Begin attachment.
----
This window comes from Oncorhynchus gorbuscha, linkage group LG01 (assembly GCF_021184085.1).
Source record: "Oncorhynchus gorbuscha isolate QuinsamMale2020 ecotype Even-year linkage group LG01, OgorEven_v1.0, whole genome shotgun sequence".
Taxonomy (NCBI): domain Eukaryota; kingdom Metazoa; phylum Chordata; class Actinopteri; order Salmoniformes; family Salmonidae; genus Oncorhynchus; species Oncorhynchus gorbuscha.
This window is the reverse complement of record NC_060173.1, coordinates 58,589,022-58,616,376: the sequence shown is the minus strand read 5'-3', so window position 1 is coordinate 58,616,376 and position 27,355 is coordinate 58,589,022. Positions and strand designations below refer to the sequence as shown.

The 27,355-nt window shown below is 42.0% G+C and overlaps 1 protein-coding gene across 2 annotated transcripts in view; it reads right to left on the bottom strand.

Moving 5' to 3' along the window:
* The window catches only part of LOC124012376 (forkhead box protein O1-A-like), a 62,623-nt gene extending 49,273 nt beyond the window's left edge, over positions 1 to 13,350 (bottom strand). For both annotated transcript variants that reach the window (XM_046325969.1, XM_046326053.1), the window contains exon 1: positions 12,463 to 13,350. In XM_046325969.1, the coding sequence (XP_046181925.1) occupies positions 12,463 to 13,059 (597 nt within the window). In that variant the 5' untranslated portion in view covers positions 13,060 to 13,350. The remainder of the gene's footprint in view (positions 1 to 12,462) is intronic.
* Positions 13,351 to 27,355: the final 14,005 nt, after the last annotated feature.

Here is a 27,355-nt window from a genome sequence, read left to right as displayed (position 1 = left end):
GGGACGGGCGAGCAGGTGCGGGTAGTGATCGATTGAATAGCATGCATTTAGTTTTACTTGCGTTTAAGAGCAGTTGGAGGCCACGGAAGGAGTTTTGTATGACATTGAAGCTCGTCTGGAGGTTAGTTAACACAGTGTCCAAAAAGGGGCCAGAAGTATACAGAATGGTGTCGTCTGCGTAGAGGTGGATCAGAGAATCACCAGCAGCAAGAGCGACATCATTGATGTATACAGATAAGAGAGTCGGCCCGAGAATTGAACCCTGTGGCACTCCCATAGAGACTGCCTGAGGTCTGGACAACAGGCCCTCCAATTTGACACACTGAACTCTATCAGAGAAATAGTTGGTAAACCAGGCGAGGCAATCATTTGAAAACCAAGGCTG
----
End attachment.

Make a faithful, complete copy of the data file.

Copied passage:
This window comes from Oncorhynchus gorbuscha, linkage group LG01 (assembly GCF_021184085.1).
Source record: "Oncorhynchus gorbuscha isolate QuinsamMale2020 ecotype Even-year linkage group LG01, OgorEven_v1.0, whole genome shotgun sequence".
Taxonomy (NCBI): domain Eukaryota; kingdom Metazoa; phylum Chordata; class Actinopteri; order Salmoniformes; family Salmonidae; genus Oncorhynchus; species Oncorhynchus gorbuscha.
This window is the reverse complement of record NC_060173.1, coordinates 58,589,022-58,616,376: the sequence shown is the minus strand read 5'-3', so window position 1 is coordinate 58,616,376 and position 27,355 is coordinate 58,589,022. Positions and strand designations below refer to the sequence as shown.

The 27,355-nt window shown below is 42.0% G+C and overlaps 1 protein-coding gene across 2 annotated transcripts in view; it reads right to left on the bottom strand.

Moving 5' to 3' along the window:
* The window catches only part of LOC124012376 (forkhead box protein O1-A-like), a 62,623-nt gene extending 49,273 nt beyond the window's left edge, over positions 1 to 13,350 (bottom strand). For both annotated transcript variants that reach the window (XM_046325969.1, XM_046326053.1), the window contains exon 1: positions 12,463 to 13,350. In XM_046325969.1, the coding sequence (XP_046181925.1) occupies positions 12,463 to 13,059 (597 nt within the window). In that variant the 5' untranslated portion in view covers positions 13,060 to 13,350. The remainder of the gene's footprint in view (positions 1 to 12,462) is intronic.
* Positions 13,351 to 27,355: the final 14,005 nt, after the last annotated feature.

Here is a 27,355-nt window from a genome sequence, read left to right as displayed (position 1 = left end):
GGGACGGGCGAGCAGGTGCGGGTAGTGATCGATTGAATAGCATGCATTTAGTTTTACTTGCGTTTAAGAGCAGTTGGAGGCCACGGAAGGAGTTTTGTATGACATTGAAGCTCGTCTGGAGGTTAGTTAACACAGTGTCCAAAAAGGGGCCAGAAGTATACAGAATGGTGTCGTCTGCGTAGAGGTGGATCAGAGAATCACCAGCAGCAAGAGCGACATCATTGATGTATACAGATAAGAGAGTCGGCCCGAGAATTGAACCCTGTGGCACTCCCATAGAGACTGCCTGAGGTCTGGACAACAGGCCCTCCAATTTGACACACTGAACTCTATCAGAGAAATAGTTGGTAAACCAGGCGAGGCAATCATTTGAAAACCAAGGCTG